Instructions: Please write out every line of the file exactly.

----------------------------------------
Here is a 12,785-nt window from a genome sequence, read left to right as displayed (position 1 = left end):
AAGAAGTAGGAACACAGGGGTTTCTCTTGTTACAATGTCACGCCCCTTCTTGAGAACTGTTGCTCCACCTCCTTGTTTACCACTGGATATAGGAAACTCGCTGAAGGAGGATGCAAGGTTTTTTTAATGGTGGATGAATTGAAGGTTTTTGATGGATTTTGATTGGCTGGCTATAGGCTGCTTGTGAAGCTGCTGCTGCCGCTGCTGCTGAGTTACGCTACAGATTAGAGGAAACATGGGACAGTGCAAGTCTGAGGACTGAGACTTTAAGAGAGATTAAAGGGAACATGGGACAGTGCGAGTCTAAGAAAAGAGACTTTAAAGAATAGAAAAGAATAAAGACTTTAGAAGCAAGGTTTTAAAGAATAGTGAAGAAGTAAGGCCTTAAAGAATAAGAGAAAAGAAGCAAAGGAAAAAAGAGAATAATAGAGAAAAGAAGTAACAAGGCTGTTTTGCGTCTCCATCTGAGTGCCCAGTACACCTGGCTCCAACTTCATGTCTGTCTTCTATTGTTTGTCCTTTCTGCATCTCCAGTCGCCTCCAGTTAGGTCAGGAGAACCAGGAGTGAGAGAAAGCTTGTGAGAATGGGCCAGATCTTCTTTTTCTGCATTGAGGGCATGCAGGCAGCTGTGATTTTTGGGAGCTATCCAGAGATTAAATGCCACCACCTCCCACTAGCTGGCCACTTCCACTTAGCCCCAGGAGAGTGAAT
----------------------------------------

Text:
Here is a 12,785-nt window from a genome sequence, read left to right as displayed (position 1 = left end):
AAGAAGTAGGAACACAGGGGTTTCTCTTGTTACAATGTCACGCCCCTTCTTGAGAACTGTTGCTCCACCTCCTTGTTTACCACTGGATATAGGAAACTCGCTGAAGGAGGATGCAAGGTTTTTTTAATGGTGGATGAATTGAAGGTTTTTGATGGATTTTGATTGGCTGGCTATAGGCTGCTTGTGAAGCTGCTGCTGCCGCTGCTGCTGAGTTACGCTACAGATTAGAGGAAACATGGGACAGTGCAAGTCTGAGGACTGAGACTTTAAGAGAGATTAAAGGGAACATGGGACAGTGCGAGTCTAAGAAAAGAGACTTTAAAGAATAGAAAAGAATAAAGACTTTAGAAGCAAGGTTTTAAAGAATAGTGAAGAAGTAAGGCCTTAAAGAATAAGAGAAAAGAAGCAAAGGAAAAAAGAGAATAATAGAGAAAAGAAGTAACAAGGCTGTTTTGCGTCTCCATCTGAGTGCCCAGTACACCTGGCTCCAACTTCATGTCTGTCTTCTATTGTTTGTCCTTTCTGCATCTCCAGTCGCCTCCAGTTAGGTCAGGAGAACCAGGAGTGAGAGAAAGCTTGTGAGAATGGGCCAGATCTTCTTTTTCTGCATTGAGGGCATGCAGGCAGCTGTGATTTTTGGGAGCTATCCAGAGATTAAATGCCACCACCTCCCACTAGCTGGCCACTTCCACTTAGCCCCAGGAGAGTGAAT